NASA's Perseverance rover has given us an otherworldly skywatching treat — the minuscule Mars moon Deimos, twinkling in the dusty Red Planet skies.
"Skywatching is fun no matter where you are. I took this short time-lapse movie to watch for clouds and caught something else: look closely and you'll see Deimos, one of two moons of Mars," Perseverance team members wrote via the mission's official Twitter account (opens in new tab) Friday (Aug. 20).
Perseverance, which landed inside the 28-mile-wide (45 kilometers) Jezero Crater in February, usually has its head down, studying Red Planet rocks and dirt. The rover's main tasks, after all, involve hunting for signs of ancient Mars life and collecting dozens of samples for future return to Earth.
But the rover does look up from time to time, and not just to study clouds. In April and May, for example, Perseverance helped document the first few flights of its traveling companion, NASA's 4-pound (1.8 kilograms) Ingenuity helicopter. Ingenuity is still going strong — the pioneering little chopper recently aced its 12th Martian sortie — but Perseverance began focusing on its own science work a few months ago.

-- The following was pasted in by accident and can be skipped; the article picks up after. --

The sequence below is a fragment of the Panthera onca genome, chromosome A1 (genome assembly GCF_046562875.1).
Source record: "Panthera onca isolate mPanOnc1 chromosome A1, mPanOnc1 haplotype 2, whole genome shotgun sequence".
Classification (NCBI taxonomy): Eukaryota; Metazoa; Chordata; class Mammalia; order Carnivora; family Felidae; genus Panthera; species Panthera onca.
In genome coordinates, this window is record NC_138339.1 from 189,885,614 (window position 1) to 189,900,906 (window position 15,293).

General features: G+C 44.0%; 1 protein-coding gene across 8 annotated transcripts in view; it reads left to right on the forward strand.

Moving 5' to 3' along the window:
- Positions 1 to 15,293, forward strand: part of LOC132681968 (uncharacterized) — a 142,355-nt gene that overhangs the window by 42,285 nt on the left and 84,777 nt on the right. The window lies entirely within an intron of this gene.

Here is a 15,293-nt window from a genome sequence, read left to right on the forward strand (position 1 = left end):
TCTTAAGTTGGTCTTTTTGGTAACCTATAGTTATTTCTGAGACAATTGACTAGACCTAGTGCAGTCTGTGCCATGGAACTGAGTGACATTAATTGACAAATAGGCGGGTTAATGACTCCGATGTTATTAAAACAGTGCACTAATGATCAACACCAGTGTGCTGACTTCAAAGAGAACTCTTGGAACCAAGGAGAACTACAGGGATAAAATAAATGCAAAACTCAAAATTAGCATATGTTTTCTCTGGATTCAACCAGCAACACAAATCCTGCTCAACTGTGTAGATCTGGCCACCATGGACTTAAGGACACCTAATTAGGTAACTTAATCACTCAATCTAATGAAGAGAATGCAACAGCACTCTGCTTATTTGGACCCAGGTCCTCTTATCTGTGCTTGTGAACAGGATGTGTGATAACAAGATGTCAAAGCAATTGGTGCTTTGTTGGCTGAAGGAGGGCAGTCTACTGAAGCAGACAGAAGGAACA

The 7.7-mile-wide (12.4 kilometers) Deimos orbits 14,576 miles (23,458 km) above Mars, completing one nearly circular lap around the planet every 30 hours. Mars' other moon, Phobos, is about 14 miles (22 km) in diameter and orbits at an altitude of just 5,738 miles (9,234 km). Most astronomers think both satellites are asteroids that were captured by Mars' gravity (opens in new tab).
For comparison, Earth's moon is 2,159 miles wide (3,475 km) wide and lies 238,900 miles (384,470 km) from our planet on average. Our moon likely coalesced from material blasted into space by a titanic collision more than 4.4 billion years ago involving the proto-Earth and a Mars-size body called Theia, scientists say.
NASA Mars rovers have caught glimpses of the planet's two tiny moons before. For example, Curiosity has captured multiple shots of Phobos and Deimos since touching down on the floor of Gale Crater in August 2012. Curiosity's views include amazing time-lapse videos of each moon passing in front of the sun, causing partial solar eclipses.
Mike Wall is the author of "Out There (opens in new tab)" (Grand Central Publishing, 2018; illustrated by Karl Tate), a book about the search for alien life. Follow him on Twitter @michaeldwall. Follow us on Twitter @Spacedotcom or Facebook.